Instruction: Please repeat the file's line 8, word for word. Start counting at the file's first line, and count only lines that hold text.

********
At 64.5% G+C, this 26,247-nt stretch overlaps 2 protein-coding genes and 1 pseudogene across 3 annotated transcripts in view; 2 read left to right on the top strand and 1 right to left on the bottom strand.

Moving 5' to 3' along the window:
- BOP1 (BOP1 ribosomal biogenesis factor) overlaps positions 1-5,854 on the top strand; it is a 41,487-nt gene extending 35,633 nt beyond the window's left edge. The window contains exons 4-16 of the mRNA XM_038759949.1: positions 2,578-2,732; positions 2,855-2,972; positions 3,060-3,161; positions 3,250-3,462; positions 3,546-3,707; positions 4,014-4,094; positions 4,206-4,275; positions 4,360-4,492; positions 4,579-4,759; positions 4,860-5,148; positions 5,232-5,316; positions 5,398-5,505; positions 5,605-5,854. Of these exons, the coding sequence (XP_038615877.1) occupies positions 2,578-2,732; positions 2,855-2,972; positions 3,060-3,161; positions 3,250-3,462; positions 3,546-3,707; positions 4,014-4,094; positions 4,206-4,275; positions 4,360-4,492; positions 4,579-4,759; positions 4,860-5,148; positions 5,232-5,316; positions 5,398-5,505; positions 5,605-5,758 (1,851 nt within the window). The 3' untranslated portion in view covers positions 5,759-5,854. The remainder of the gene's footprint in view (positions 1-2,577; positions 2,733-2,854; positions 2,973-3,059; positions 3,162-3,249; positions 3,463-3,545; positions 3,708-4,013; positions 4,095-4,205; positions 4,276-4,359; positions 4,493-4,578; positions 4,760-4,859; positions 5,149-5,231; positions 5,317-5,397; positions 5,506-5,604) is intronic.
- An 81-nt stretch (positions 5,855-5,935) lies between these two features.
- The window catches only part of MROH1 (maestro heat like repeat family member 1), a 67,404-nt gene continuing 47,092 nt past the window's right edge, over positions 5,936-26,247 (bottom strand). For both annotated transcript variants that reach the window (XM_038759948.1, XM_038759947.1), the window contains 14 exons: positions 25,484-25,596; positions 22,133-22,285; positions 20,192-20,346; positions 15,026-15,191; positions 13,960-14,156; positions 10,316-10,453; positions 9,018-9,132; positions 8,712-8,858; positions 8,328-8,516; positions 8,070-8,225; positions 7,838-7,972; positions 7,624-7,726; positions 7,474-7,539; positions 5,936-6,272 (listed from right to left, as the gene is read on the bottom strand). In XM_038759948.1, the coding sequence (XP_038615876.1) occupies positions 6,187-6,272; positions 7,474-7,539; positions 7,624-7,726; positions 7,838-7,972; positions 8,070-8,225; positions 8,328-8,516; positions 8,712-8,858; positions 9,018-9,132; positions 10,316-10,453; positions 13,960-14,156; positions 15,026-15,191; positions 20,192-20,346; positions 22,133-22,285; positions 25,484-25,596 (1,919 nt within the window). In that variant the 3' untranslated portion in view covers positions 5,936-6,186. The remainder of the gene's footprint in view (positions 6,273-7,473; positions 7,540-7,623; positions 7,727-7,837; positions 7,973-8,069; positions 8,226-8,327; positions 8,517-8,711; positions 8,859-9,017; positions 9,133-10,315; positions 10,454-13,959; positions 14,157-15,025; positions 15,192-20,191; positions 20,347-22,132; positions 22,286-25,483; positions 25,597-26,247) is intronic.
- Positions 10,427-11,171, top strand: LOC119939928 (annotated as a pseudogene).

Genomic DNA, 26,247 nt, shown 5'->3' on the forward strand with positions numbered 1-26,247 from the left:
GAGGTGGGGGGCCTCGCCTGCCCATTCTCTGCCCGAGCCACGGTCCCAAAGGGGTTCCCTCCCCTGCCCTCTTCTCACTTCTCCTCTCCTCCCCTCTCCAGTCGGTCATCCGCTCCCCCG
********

GAGGTGGGGGGCCTCGCCTGCCCATTCTCTGCCCGAGCCACGGTCCCAAAGGGGTTCCCTCCCCTGCCCTCTTCTCACTTCTCCTCTCCTCCCCTCTCCAGTCGGTCATCCGCTCCCCCG